Madam SPEAKER: Leave is sought to table that document. Is there any objection? There is. [Interruption] I remind members that they would have all been excluded from the Chamber for talking during that point of order. Can we please settle down.
9. STEVE CHADWICK (Labour—Rotorua) to the Minister of Health: What progress has been made on the roll-out of the meningococcal vaccination programme?
Hon ANNETTE KING (Minister of Health): I am delighted to report that as of 15 May, 820,000 doses of the meningococcal B vaccine have been given to our children and young people in the largest immunisation protection programme in recent New Zealand history. Over 390,000 of our children and young people have received their first dose, and over 185,000 now have the protection of the full three doses. A further 2 million - plus doses of the vaccine are planned to be delivered in the next 6 months. The programme is now live in 17 district health board areas and will be rolled out in all districts by the end of the month. Parents are supporting it in droves, with consent rates for school-aged children at over 90 percent in most district health board areas.
Steve Chadwick: Have there been any unexpected outcomes from this programme?
Hon ANNETTE KING: Yes. Nurses have responded magnificently to the call to help with the campaign. About 120 extra nurses came out of retirement—or out of the woodwork—to help vaccinate in the Wellington region alone. That is a tremendous response. It has been the same in other regions. In the Auckland region, 180 additional nurses were recruited for the programme. They came from far and wide, they got out from behind their desks, they took time out of their motherhood duties, and they came out of retirement. We have seen a huge response from nurses in helping with this programme, as well as from our general practitioners.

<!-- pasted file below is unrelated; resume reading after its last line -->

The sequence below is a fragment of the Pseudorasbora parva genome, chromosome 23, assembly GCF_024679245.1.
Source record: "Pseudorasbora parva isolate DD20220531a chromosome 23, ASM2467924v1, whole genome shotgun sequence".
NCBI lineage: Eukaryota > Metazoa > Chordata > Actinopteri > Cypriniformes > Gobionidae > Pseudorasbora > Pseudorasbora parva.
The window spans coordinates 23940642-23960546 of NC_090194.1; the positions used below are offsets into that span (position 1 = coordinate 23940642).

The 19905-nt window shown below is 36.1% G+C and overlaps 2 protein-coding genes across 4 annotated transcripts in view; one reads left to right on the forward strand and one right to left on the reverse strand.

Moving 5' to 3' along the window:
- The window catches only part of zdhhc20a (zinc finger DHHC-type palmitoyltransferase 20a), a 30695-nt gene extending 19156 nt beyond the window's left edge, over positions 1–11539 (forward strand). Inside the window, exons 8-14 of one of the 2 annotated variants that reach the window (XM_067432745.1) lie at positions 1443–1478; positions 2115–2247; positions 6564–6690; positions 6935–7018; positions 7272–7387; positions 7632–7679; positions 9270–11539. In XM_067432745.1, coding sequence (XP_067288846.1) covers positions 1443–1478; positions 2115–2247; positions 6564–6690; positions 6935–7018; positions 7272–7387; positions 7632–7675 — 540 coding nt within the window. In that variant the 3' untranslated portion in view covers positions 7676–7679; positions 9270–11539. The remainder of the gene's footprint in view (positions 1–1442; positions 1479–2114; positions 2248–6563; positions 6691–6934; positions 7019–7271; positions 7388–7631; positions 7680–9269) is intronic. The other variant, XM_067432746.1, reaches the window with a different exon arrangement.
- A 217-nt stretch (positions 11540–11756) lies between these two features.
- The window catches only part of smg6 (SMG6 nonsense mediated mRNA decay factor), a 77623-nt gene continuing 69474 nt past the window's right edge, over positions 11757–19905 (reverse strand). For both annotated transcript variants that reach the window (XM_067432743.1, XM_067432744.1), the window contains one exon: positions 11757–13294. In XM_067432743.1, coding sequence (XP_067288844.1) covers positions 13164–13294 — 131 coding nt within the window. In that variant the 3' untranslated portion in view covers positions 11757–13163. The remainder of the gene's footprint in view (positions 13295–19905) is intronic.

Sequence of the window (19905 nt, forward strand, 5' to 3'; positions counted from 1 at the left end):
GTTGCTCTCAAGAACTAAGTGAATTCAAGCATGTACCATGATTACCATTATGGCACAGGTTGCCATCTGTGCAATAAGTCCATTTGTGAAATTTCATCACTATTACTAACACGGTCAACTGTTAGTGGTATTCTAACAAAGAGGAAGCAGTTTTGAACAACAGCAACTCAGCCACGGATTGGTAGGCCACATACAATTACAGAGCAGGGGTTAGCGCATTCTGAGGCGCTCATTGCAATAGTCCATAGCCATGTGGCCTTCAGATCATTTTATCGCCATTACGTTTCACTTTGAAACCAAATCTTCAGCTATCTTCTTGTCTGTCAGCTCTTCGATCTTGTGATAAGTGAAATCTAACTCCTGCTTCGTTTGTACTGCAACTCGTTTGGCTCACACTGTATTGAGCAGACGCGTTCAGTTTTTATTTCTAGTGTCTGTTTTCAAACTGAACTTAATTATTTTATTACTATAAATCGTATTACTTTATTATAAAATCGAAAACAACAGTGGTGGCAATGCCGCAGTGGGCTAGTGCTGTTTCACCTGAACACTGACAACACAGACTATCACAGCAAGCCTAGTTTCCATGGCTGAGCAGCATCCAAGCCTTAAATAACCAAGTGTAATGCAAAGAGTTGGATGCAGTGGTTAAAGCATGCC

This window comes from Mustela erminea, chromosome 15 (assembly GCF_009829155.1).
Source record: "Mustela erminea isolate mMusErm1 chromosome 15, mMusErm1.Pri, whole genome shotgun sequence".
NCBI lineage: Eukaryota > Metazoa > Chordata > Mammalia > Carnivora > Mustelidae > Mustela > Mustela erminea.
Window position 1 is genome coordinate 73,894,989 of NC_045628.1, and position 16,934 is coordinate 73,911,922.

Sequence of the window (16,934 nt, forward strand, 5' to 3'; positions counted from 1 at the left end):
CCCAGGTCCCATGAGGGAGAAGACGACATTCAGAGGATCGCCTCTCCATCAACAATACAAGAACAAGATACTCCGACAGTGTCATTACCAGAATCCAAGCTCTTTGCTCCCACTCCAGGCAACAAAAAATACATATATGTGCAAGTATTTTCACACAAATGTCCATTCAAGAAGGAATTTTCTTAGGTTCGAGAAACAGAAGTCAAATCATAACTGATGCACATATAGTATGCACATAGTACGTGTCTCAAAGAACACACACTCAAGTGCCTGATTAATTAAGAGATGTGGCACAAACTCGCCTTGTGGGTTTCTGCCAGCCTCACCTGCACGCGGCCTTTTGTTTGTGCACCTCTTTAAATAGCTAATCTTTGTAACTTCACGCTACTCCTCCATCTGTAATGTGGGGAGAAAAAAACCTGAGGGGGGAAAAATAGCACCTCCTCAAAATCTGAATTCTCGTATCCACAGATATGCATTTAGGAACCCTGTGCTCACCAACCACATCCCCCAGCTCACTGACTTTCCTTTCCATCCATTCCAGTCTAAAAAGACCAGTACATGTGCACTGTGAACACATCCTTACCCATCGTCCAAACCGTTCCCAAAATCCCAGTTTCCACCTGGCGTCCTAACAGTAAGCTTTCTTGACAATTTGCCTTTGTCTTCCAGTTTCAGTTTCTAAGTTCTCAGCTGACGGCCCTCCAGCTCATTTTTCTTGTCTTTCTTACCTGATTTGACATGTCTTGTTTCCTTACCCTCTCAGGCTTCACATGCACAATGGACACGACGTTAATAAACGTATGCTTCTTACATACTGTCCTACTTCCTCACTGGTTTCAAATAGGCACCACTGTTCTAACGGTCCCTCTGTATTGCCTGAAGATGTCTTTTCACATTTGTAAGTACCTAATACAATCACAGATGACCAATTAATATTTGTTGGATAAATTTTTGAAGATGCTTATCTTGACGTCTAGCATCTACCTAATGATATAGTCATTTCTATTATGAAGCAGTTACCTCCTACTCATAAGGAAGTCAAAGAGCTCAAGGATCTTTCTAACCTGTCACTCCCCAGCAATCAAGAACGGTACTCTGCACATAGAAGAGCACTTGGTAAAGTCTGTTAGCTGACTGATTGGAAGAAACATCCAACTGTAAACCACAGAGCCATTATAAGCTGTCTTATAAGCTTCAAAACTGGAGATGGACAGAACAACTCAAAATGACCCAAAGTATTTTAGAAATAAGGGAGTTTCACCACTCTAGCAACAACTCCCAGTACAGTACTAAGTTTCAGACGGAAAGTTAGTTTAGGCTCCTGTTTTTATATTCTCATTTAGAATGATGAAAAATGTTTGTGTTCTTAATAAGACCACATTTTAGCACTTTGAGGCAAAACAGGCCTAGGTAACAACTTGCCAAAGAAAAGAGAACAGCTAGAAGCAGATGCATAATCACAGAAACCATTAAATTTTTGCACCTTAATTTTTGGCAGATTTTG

Dr Paul Hutchison: Does the Minister now accept that the delay of the flu vaccination campaign could have been avoided if Pharmac had ensured greater security of supply by way of a split tender, and that the meningococcal roll-out has made it very difficult for South Island health workers to manage two vaccination campaigns at the same time?
Hon ANNETTE KING: I have been fortunate enough to visit some of those who are rolling out the programme in the South Island. They are incredibly pleased with what they are doing. They were waiting for it to happen. They are not whingeing and moaning like that member, who wants to make a political point. In relation to the first part of his question, it is all very well having hindsight about whether we should have a split tender. If we should have had a split tender this year, why did we not have one for all the years that we have had this programme—from the time it started 7 years ago?
Sue Kedgley: Can the Minister confirm that it is a breach of the Code of Health and Disability Services Consumers’ Rights to coerce or put pressure on people to have a medical treatment; is she therefore concerned at reports that some children are being left with the impression that they will die if they are not given the vaccination, and will she take steps to put an end to that sort of pressure from enthusiastic people who are rolling out this vaccine?
Hon ANNETTE KING: The member is correct. Nobody should be coerced into a health treatment. However, I have had no such reports. I wonder whether that question reflects the member’s opposition to any immunisation. That is not the view of most New Zealanders.